Hearing and Speech difficulties: Hearing loss is extremely important to diagnose early in childhood. An initial hearing screen should be done An (in front) Ananterior anterior (inthe the front)tongue tonguetie tieisis shortly after birth. However, sometimes, often readily visible as a thin band often readily as initial a thinscreen. bandofof infants do not visible pass this tissue that tethers the tongue Prompt follow up with another screen tissue that tethers the tonguetotothe the should occur. If a child the second lower causing the tip the tongue lowergum, gum, causing thefails tipofof the tongue newborn screen, it is awhen good idea to totoindent protruded. indent(heart-shape) (heart-shape) when protruded. have them evaluated by an OtolarynAAposterior (in the back) tongue posterior (in the back) tonguetie tieisis gologist, who will try to determine why harder to see, and often requires lifting harder to see, and often requires lifting there is a hearing loss and options for the thetongue tonguewith withfingers fingerstotoappreciate appreciatethe the how to manage the hearing loss in contightness and restriction. tightness and restriction. junction with an Audiologist. A failed Upper lip which isispresent Upper liptie, tie,at which present tosome some hearing screen school or theto Pediadegree in all newborns, can be degreeoffice in allis newborns, can beseen seen trician’s also a reason to see an when lip off gum. whenlifting liftingthe theupper upper lipwork offthe the gum. Otolaryngologist who will closely Most upper lip away itsitsown Mostan upper liptie tiegoes goes awayon on own with Audiologist to further identify and does affects For the and typefeeding. of hearing loss, anddegree doesnot not affects feeding. Forsome some and howhowever, to treat it.the Otherwise, if anyone babies, form babies, however, thelip lipcannot cannot formaa who interacts with the child and has good seal the causing the good sealwith with thebreast, breast, causing the concerns about hisrolling or herithearing, or if mother motherto tokeep keep rolling itout. out. Other Other the child complains of their ears,noises says problems may clicking problems mayinclude include clicking noises “what” frequently, an evaluation of the with withfeeding, feeding,excessive excessiveair airentry, entry,seepage seepage hearing may be useful. ofofmilk sides mouth, and milkout outthe sidesofofthe mouth, andaa Hearing isthe essential inthe the developcallous (hard skin) forming in the central callous (hard skin) forming in the central ment of speech and language. Therelip along whole lipororspeech alongthe the wholeedge. edge. fore, difficulties or delays can Now for the good news: ififyour baby Now for the good news: your baby be a sign of hearing loss. Infants usually has breastfeeding problems caused by has breastfeeding problems caused by babble between 6 and 9 months and tongue ororboth, these say theirtie, first wordslip bytie, 1 year. Between tongue tie,upper upper lip tie, both, these 12 monthscan andbe 2 safely, years, your child’s problems and problems can be safely,quickly, quickly, and vocabulary should expand tooffice overvisit. 50 painlessly during aabrief painlesslyfixed fixed during brief office visit. words, and, by 2 years, theymothers should will be InInabout 80-90% ofofcases about 80-90% cases mothers will starting to put 2 wordsand together. If these notice imnoticean animmediate immediate andsignificant significant immilestones are not occurring, it may be provement provementininlatch latchand andbreastfeeding. breastfeeding. a sign of hearing loss, and an evaluation There isislittle afterwards. littletotono nodiscomfort discomfort afterwards. byThere an Audiologist and OtolaryngoloBottom line: before giving up on Bottom line: before giving up on gist would be beneficial to assess the breastfeeding your newborn baby, please breastfeeding your newborn baby, please hearing. call callususfor foran anexpedited expeditedappointment. appointment. There is an excellent chance we There is an excellent chance wecan canhelp help Dr. Plum is board certified by the improve the quality of life for both you improve the quality of life for both you American Board of Otolaryngology and your baby. and your baby. and is fellowship trained in Pediatric —— —— Otolaryngology. She is Assistant Professor of Otolaryngology and Chief of Pediatric Dr. Richard Rosenfeld isisboard certified Dr. Richard Rosenfeld board certified Otolaryngology at SUNY Downstate bybythe theAmerican AmericanBoard BoardofofOtolaryngology Otolaryngology Medical Center, Brooklyn,inNY 11203. Her and andisisfellowship fellowshiptrained trained inPediatric PediatricOtoOtoUPB offices are located in Downtown laryngology. His UPB offices are located in laryngology. His UPB offices are located th Brooklyn at 185 Montague St., 5 Floor, in Downtown Brooklyn at 185 Montague St., 5th Downtown 185 Montague St.,in5th Brooklyn, NYBrooklyn 11201at(718-780-1498), Floor, (718-780-1498) and Park Slope at NY 376 Sixth Ave., Brooklyn, Floor,Brooklyn, Brooklyn, NY11201 11201 (718-780-1498) and NY 11215 and 470 ininPark Slope atat376 Brooklyn, Park Slope(718-499-0940) 376Sixth SixthAve., Ave., Brooklyn, Clarkson Ave., Suite H, Brooklyn, NY 11203 NY (718-499-0940) NY11215 11215 (718-499-0940) (718-270-4701) —— —— Richard RichardM. M.Rosenfeld, Rosenfeld,MD, MD,MPH, MPH,MBA MBA Ann Woodhouse Plum, MD Distinguished Professor and Distinguished Professor andChairman Chairman Assistant Professor of ofofOtolaryngology Otolaryngology Otolaryngology and Chief of SUNY Downstate Medical Pediatric Otolaryngology. SUNY Downstate MedicalCenter, Center, SUNY Downstate Mediacal Brooklyn, Brooklyn,NY NY11203, 11203,Center, Brooklyn, NY 11201 —— —— For Formore moreinformation informationononour ourproviders, providers,services, services, location, and initial registration forms to location, and information initial registration formsprovidtomake make For more on our your first more please visit ers, location, and initial registrayourervices, firstvisit visit moreconvenient, convenient, please visitour our tion forms to make your forst visit more website atatupbrooklynent.com website upbrooklynent.com convenient, please visit ourBrooklyn WebsiteENTat Follow FollowususononFacebook! Facebook!Search Search Brooklyn ENT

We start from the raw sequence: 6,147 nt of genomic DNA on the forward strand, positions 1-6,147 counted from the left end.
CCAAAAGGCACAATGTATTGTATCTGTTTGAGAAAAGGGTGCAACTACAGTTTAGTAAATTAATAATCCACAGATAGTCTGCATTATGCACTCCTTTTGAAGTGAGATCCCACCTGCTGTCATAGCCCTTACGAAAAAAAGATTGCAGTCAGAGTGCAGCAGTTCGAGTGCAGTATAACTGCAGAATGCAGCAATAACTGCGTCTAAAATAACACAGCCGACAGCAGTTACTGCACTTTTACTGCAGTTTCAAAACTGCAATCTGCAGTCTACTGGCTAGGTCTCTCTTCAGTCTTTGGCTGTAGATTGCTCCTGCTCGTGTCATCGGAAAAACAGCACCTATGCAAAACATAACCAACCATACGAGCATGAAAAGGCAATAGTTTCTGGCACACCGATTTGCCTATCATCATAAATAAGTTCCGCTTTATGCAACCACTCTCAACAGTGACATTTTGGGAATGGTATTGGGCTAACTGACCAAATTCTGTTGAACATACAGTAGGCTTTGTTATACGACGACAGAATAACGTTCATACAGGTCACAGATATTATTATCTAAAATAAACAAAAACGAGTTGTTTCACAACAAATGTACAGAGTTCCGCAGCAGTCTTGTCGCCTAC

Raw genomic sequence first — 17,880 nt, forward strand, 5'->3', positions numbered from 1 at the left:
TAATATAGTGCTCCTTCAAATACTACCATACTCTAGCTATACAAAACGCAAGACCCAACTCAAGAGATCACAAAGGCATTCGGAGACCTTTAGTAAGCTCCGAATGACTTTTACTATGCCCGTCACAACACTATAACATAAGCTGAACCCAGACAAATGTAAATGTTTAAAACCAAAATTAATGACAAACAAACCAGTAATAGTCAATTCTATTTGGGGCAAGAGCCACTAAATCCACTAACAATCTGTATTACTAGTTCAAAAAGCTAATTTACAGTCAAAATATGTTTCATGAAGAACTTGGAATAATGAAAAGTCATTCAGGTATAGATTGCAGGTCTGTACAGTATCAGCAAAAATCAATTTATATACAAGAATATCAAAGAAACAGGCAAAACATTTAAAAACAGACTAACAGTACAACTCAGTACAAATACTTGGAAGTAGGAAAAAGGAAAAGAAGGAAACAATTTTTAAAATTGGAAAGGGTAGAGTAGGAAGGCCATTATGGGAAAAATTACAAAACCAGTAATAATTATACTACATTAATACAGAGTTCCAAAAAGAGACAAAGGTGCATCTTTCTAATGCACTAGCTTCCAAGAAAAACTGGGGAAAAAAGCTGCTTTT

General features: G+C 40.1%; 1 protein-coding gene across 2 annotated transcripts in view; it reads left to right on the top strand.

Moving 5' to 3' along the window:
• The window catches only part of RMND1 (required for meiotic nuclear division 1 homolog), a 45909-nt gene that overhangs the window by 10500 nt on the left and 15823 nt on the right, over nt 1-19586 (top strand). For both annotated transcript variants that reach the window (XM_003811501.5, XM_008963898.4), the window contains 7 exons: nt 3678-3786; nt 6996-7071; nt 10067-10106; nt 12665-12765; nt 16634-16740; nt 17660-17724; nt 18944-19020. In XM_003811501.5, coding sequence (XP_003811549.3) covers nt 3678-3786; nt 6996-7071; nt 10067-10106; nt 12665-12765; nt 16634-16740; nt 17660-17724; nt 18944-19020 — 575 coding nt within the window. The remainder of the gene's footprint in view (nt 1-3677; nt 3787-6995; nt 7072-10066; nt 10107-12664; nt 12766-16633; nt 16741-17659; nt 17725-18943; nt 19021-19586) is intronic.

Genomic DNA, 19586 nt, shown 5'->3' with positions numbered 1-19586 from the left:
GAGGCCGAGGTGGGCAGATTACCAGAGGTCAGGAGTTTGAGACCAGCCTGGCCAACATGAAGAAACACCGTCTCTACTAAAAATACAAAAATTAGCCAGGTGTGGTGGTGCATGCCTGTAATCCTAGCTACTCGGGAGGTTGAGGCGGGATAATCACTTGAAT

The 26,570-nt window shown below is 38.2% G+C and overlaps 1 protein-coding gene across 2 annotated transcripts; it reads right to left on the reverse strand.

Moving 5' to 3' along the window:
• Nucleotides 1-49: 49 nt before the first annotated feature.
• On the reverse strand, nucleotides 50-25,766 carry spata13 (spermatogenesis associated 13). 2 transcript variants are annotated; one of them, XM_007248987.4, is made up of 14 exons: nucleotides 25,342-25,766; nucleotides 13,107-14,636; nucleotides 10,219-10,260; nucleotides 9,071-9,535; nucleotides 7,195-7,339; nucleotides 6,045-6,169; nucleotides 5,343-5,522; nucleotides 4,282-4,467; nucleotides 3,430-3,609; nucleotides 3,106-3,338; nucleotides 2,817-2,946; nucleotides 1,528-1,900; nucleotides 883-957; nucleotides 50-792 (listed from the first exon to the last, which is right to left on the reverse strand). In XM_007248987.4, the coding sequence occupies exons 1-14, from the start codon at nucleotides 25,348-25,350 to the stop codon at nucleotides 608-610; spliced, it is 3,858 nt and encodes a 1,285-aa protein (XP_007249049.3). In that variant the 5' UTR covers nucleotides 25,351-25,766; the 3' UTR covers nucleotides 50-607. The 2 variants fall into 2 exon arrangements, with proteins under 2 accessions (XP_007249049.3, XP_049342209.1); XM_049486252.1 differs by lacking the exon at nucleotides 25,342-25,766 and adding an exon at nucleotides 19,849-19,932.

UPB UPB— —Brooklyn BrooklynENT ENT Otolaryngology Otolaryngology— — Head Head&&Neck NeckSurgery Surgery